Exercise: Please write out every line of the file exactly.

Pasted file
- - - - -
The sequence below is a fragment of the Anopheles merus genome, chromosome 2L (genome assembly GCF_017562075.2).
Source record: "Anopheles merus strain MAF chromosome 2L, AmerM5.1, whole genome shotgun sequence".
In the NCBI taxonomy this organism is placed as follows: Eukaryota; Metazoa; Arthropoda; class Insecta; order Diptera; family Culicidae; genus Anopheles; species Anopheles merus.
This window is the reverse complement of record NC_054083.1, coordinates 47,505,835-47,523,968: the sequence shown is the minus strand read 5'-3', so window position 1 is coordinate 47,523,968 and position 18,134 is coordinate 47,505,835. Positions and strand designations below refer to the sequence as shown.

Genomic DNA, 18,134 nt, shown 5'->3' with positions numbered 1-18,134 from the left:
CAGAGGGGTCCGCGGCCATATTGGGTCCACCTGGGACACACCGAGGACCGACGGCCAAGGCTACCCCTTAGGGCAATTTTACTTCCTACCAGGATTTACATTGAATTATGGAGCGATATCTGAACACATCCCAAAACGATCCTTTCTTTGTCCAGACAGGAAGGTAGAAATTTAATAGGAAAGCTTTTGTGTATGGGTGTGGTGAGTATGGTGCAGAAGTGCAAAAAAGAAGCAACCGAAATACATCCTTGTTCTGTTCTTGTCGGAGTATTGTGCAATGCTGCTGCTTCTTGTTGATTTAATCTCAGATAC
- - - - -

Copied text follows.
The sequence below is a fragment of the Anopheles merus genome, chromosome 2L (genome assembly GCF_017562075.2).
Source record: "Anopheles merus strain MAF chromosome 2L, AmerM5.1, whole genome shotgun sequence".
In the NCBI taxonomy this organism is placed as follows: Eukaryota; Metazoa; Arthropoda; class Insecta; order Diptera; family Culicidae; genus Anopheles; species Anopheles merus.
This window is the reverse complement of record NC_054083.1, coordinates 47,505,835-47,523,968: the sequence shown is the minus strand read 5'-3', so window position 1 is coordinate 47,523,968 and position 18,134 is coordinate 47,505,835. Positions and strand designations below refer to the sequence as shown.

Genomic DNA, 18,134 nt, shown 5'->3' with positions numbered 1-18,134 from the left:
CAGAGGGGTCCGCGGCCATATTGGGTCCACCTGGGACACACCGAGGACCGACGGCCAAGGCTACCCCTTAGGGCAATTTTACTTCCTACCAGGATTTACATTGAATTATGGAGCGATATCTGAACACATCCCAAAACGATCCTTTCTTTGTCCAGACAGGAAGGTAGAAATTTAATAGGAAAGCTTTTGTGTATGGGTGTGGTGAGTATGGTGCAGAAGTGCAAAAAAGAAGCAACCGAAATACATCCTTGTTCTGTTCTTGTCGGAGTATTGTGCAATGCTGCTGCTTCTTGTTGATTTAATCTCAGATAC